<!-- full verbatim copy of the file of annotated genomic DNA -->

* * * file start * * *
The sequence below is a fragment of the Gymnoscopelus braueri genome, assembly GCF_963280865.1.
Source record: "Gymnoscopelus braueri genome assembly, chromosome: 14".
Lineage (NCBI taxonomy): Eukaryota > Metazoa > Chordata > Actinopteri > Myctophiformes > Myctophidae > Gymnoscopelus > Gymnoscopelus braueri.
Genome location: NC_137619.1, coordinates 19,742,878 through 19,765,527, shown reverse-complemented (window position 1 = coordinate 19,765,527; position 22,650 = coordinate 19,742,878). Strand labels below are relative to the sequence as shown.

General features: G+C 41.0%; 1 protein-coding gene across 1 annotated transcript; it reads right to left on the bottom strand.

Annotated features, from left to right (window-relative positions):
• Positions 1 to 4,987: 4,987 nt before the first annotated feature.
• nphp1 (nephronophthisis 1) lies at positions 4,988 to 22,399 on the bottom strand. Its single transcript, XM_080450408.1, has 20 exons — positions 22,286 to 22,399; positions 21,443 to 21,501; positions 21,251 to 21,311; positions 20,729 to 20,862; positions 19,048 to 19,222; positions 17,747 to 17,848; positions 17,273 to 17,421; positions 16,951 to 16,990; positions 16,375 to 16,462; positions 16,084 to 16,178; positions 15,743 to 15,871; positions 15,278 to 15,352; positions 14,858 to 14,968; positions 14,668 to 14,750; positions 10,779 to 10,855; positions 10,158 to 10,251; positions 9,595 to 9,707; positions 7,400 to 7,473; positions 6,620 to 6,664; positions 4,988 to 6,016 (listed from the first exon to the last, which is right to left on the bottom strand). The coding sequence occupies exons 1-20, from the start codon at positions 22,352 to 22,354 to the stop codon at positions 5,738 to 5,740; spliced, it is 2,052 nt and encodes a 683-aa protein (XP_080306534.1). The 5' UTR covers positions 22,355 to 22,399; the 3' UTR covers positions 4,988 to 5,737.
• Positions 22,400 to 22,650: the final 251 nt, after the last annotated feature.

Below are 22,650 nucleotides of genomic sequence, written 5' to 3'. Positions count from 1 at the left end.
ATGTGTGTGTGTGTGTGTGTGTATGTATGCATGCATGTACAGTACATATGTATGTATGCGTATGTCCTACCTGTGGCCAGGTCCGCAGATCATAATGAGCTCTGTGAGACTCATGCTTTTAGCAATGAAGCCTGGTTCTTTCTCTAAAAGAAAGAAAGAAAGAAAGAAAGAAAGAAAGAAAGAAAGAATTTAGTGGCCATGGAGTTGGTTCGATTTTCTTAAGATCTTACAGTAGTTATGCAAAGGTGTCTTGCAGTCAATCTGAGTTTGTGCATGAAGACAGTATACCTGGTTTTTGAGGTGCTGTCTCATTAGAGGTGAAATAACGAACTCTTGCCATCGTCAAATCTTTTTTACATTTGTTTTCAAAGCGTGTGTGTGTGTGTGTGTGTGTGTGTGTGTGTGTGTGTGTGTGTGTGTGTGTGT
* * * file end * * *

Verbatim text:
The sequence below is a fragment of the Gymnoscopelus braueri genome, assembly GCF_963280865.1.
Source record: "Gymnoscopelus braueri genome assembly, chromosome: 14".
Lineage (NCBI taxonomy): Eukaryota > Metazoa > Chordata > Actinopteri > Myctophiformes > Myctophidae > Gymnoscopelus > Gymnoscopelus braueri.
Genome location: NC_137619.1, coordinates 19,742,878 through 19,765,527, shown reverse-complemented (window position 1 = coordinate 19,765,527; position 22,650 = coordinate 19,742,878). Strand labels below are relative to the sequence as shown.

General features: G+C 41.0%; 1 protein-coding gene across 1 annotated transcript; it reads right to left on the bottom strand.

Annotated features, from left to right (window-relative positions):
• Positions 1 to 4,987: 4,987 nt before the first annotated feature.
• nphp1 (nephronophthisis 1) lies at positions 4,988 to 22,399 on the bottom strand. Its single transcript, XM_080450408.1, has 20 exons — positions 22,286 to 22,399; positions 21,443 to 21,501; positions 21,251 to 21,311; positions 20,729 to 20,862; positions 19,048 to 19,222; positions 17,747 to 17,848; positions 17,273 to 17,421; positions 16,951 to 16,990; positions 16,375 to 16,462; positions 16,084 to 16,178; positions 15,743 to 15,871; positions 15,278 to 15,352; positions 14,858 to 14,968; positions 14,668 to 14,750; positions 10,779 to 10,855; positions 10,158 to 10,251; positions 9,595 to 9,707; positions 7,400 to 7,473; positions 6,620 to 6,664; positions 4,988 to 6,016 (listed from the first exon to the last, which is right to left on the bottom strand). The coding sequence occupies exons 1-20, from the start codon at positions 22,352 to 22,354 to the stop codon at positions 5,738 to 5,740; spliced, it is 2,052 nt and encodes a 683-aa protein (XP_080306534.1). The 5' UTR covers positions 22,355 to 22,399; the 3' UTR covers positions 4,988 to 5,737.
• Positions 22,400 to 22,650: the final 251 nt, after the last annotated feature.

Below are 22,650 nucleotides of genomic sequence, written 5' to 3'. Positions count from 1 at the left end.
ATGTGTGTGTGTGTGTGTGTGTATGTATGCATGCATGTACAGTACATATGTATGTATGCGTATGTCCTACCTGTGGCCAGGTCCGCAGATCATAATGAGCTCTGTGAGACTCATGCTTTTAGCAATGAAGCCTGGTTCTTTCTCTAAAAGAAAGAAAGAAAGAAAGAAAGAAAGAAAGAAAGAAAGAATTTAGTGGCCATGGAGTTGGTTCGATTTTCTTAAGATCTTACAGTAGTTATGCAAAGGTGTCTTGCAGTCAATCTGAGTTTGTGCATGAAGACAGTATACCTGGTTTTTGAGGTGCTGTCTCATTAGAGGTGAAATAACGAACTCTTGCCATCGTCAAATCTTTTTTACATTTGTTTTCAAAGCGTGTGTGTGTGTGTGTGTGTGTGTGTGTGTGTGTGTGTGTGTGTGTGTGTGTGT